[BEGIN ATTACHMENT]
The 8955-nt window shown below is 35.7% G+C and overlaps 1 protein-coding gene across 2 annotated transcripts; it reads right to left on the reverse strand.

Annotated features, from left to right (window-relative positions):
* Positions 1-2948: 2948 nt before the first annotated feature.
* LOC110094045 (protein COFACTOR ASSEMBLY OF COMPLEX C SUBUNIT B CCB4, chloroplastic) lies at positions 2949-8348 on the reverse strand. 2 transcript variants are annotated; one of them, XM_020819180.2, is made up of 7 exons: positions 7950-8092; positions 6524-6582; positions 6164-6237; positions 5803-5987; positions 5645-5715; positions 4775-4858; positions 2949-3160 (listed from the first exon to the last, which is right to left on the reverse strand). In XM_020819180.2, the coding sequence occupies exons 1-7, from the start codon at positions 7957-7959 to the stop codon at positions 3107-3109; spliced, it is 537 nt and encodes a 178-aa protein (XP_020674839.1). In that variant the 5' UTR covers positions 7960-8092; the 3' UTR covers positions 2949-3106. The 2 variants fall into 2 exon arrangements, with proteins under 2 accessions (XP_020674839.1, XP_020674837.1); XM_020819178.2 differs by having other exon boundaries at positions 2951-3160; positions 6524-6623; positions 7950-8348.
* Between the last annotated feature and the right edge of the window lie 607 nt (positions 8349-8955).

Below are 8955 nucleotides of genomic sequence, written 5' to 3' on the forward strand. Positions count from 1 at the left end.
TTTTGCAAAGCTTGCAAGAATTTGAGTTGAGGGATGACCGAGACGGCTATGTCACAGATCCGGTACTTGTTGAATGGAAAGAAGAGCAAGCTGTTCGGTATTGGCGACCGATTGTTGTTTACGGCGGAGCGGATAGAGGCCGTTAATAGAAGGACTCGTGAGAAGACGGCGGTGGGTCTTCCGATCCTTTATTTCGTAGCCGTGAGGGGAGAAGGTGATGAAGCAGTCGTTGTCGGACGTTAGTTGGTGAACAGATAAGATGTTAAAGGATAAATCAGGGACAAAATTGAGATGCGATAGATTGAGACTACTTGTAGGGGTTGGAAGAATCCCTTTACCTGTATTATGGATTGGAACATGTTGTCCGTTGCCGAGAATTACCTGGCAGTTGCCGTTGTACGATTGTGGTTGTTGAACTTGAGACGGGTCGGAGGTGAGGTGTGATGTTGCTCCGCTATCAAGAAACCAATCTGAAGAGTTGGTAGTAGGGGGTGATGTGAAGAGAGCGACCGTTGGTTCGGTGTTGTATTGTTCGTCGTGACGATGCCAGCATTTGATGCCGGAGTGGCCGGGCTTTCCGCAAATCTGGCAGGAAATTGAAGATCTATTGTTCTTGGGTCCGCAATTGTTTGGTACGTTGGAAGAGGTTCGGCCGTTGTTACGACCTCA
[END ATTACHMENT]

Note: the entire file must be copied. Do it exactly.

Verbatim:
The 8955-nt window shown below is 35.7% G+C and overlaps 1 protein-coding gene across 2 annotated transcripts; it reads right to left on the reverse strand.

Annotated features, from left to right (window-relative positions):
* Positions 1-2948: 2948 nt before the first annotated feature.
* LOC110094045 (protein COFACTOR ASSEMBLY OF COMPLEX C SUBUNIT B CCB4, chloroplastic) lies at positions 2949-8348 on the reverse strand. 2 transcript variants are annotated; one of them, XM_020819180.2, is made up of 7 exons: positions 7950-8092; positions 6524-6582; positions 6164-6237; positions 5803-5987; positions 5645-5715; positions 4775-4858; positions 2949-3160 (listed from the first exon to the last, which is right to left on the reverse strand). In XM_020819180.2, the coding sequence occupies exons 1-7, from the start codon at positions 7957-7959 to the stop codon at positions 3107-3109; spliced, it is 537 nt and encodes a 178-aa protein (XP_020674839.1). In that variant the 5' UTR covers positions 7960-8092; the 3' UTR covers positions 2949-3106. The 2 variants fall into 2 exon arrangements, with proteins under 2 accessions (XP_020674839.1, XP_020674837.1); XM_020819178.2 differs by having other exon boundaries at positions 2951-3160; positions 6524-6623; positions 7950-8348.
* Between the last annotated feature and the right edge of the window lie 607 nt (positions 8349-8955).

Below are 8955 nucleotides of genomic sequence, written 5' to 3' on the forward strand. Positions count from 1 at the left end.
TTTTGCAAAGCTTGCAAGAATTTGAGTTGAGGGATGACCGAGACGGCTATGTCACAGATCCGGTACTTGTTGAATGGAAAGAAGAGCAAGCTGTTCGGTATTGGCGACCGATTGTTGTTTACGGCGGAGCGGATAGAGGCCGTTAATAGAAGGACTCGTGAGAAGACGGCGGTGGGTCTTCCGATCCTTTATTTCGTAGCCGTGAGGGGAGAAGGTGATGAAGCAGTCGTTGTCGGACGTTAGTTGGTGAACAGATAAGATGTTAAAGGATAAATCAGGGACAAAATTGAGATGCGATAGATTGAGACTACTTGTAGGGGTTGGAAGAATCCCTTTACCTGTATTATGGATTGGAACATGTTGTCCGTTGCCGAGAATTACCTGGCAGTTGCCGTTGTACGATTGTGGTTGTTGAACTTGAGACGGGTCGGAGGTGAGGTGTGATGTTGCTCCGCTATCAAGAAACCAATCTGAAGAGTTGGTAGTAGGGGGTGATGTGAAGAGAGCGACCGTTGGTTCGGTGTTGTATTGTTCGTCGTGACGATGCCAGCATTTGATGCCGGAGTGGCCGGGCTTTCCGCAAATCTGGCAGGAAATTGAAGATCTATTGTTCTTGGGTCCGCAATTGTTTGGTACGTTGGAAGAGGTTCGGCCGTTGTTACGACCTCA